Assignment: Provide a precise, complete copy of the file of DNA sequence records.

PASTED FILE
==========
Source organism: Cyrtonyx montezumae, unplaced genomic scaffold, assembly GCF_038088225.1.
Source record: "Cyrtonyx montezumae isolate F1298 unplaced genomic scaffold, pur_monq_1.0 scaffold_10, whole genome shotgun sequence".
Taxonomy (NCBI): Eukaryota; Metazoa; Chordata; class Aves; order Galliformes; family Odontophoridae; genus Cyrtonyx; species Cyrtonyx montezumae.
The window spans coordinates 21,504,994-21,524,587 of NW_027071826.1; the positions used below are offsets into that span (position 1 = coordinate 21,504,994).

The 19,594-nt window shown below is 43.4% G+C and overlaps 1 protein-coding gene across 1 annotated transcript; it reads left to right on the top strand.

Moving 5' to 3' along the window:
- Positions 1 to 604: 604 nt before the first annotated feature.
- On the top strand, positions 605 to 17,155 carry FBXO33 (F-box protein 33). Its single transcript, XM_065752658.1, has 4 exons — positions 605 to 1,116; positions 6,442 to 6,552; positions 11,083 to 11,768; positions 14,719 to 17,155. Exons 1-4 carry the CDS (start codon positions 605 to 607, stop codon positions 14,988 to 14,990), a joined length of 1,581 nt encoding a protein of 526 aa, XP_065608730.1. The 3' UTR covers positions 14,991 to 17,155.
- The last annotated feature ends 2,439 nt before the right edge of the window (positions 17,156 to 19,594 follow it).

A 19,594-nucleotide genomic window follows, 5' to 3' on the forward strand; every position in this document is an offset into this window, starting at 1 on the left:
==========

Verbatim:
Source organism: Cyrtonyx montezumae, unplaced genomic scaffold, assembly GCF_038088225.1.
Source record: "Cyrtonyx montezumae isolate F1298 unplaced genomic scaffold, pur_monq_1.0 scaffold_10, whole genome shotgun sequence".
Taxonomy (NCBI): Eukaryota; Metazoa; Chordata; class Aves; order Galliformes; family Odontophoridae; genus Cyrtonyx; species Cyrtonyx montezumae.
The window spans coordinates 21,504,994-21,524,587 of NW_027071826.1; the positions used below are offsets into that span (position 1 = coordinate 21,504,994).

The 19,594-nt window shown below is 43.4% G+C and overlaps 1 protein-coding gene across 1 annotated transcript; it reads left to right on the top strand.

Moving 5' to 3' along the window:
- Positions 1 to 604: 604 nt before the first annotated feature.
- On the top strand, positions 605 to 17,155 carry FBXO33 (F-box protein 33). Its single transcript, XM_065752658.1, has 4 exons — positions 605 to 1,116; positions 6,442 to 6,552; positions 11,083 to 11,768; positions 14,719 to 17,155. Exons 1-4 carry the CDS (start codon positions 605 to 607, stop codon positions 14,988 to 14,990), a joined length of 1,581 nt encoding a protein of 526 aa, XP_065608730.1. The 3' UTR covers positions 14,991 to 17,155.
- The last annotated feature ends 2,439 nt before the right edge of the window (positions 17,156 to 19,594 follow it).

A 19,594-nucleotide genomic window follows, 5' to 3' on the forward strand; every position in this document is an offset into this window, starting at 1 on the left: